One of the most devastating consequences of a severe medical diagnosis such as breast cancer can be the sense of isolation and confusion many patients experience. Despite caring and empathetic health care teams, individuals may have many questions about what to expect and how to cope, both during and after treatment, that are best addressed by others who have walked a similar path.
This situation is the precise scenario addressed by the recently released Breast Cancer web-based resource developed by the Health Experiences Research Network (HERN). HERN is a national network of researchers including a UW-Madison group led by Rachel Grob, PhD, that is housed within the UW ICTR Community Academic Partnerships. Grob, a Scientist III in the UW Department of Family Medicine and Community Health and Director for National Initiatives and Clinical Professor in the Center for Patient Partnerships, comments:
Forty amazing individuals described their patient experiences with breast cancer through video and audio clips for this project. They were willing to help others by sharing their complex, beautiful, and highly personal stories with the public on diverse topics spanning diagnosis, treatment, and survivorship. Thank you!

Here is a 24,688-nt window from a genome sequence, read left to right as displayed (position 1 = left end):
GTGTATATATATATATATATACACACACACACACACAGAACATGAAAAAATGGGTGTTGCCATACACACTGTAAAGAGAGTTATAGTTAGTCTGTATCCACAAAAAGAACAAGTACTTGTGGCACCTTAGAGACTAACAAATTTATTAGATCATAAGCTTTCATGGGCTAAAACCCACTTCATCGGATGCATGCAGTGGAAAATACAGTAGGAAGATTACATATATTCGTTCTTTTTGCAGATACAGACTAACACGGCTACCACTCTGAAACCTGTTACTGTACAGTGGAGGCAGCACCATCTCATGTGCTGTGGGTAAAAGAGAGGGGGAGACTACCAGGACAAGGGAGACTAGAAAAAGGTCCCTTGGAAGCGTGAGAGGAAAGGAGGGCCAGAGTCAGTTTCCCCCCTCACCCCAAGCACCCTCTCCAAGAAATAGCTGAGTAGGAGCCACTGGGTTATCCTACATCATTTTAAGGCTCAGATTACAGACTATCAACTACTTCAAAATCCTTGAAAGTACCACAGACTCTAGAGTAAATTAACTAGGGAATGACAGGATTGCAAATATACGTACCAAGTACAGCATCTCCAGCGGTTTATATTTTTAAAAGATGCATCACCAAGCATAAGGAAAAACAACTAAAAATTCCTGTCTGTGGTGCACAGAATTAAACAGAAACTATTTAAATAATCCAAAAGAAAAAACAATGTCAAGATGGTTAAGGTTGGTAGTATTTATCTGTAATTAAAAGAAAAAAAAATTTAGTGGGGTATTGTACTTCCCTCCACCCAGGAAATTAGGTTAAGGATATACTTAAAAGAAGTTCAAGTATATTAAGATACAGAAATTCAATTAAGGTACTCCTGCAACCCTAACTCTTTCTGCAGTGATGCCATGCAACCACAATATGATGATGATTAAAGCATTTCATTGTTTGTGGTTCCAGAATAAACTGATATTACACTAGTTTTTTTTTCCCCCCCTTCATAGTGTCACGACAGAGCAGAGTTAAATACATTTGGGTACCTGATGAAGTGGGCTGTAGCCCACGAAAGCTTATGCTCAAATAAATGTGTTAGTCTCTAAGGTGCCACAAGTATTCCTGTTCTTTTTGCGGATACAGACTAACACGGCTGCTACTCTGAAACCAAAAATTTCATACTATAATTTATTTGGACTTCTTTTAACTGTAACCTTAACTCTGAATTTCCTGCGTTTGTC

In addition to the profound benefit to other patients, this resource may also be of value to researchers, clinicians, and health professional students. People who shared their stories about experiences with breast cancer discussed many aspects of their care and living with cancer. While breast cancer is a highly researched health condition, the individuals who contributed to this project shared experiences with some topics that are not commonly highlighted in research. These include:
- Living with Metastatic Disease
- Trans and Non-Binary Experiences
- Sex and Sexuality
- Complex Experiences with Hormone Therapy
- Diversity, Equity, and Taking Action
- Advocating for Others and Public Awareness
Grob recently discussed the Breast Cancer module on a Voice of America podcast. The breast cancer study joins three other disease-specific modules previously published on the HERN website, which has been visited by over 320,000 users since it was first launched in 2016. The HERN resource was developed with ICTR pilot grant funding and additional support from the Wisconsin Partnership Program and the Center for Patient Partnerships.
Christine Sorkness, RPh, PharmD, ICTR Senior Associate Executive Director and Leader of the ICTR Pilot Awards Program, adds,
The work done by Grob’s study team has been amazing and unique. The HERN team earned the respect and trust of diverse and brave people who are often not invited to share such compelling stories with others. We are proud to have provided pilot award support to help make this happen. As a breast cancer survivor myself, it is easy to envision the impact and benefits of this resource on patients and their families at many steps – from diagnosis through treatment and beyond.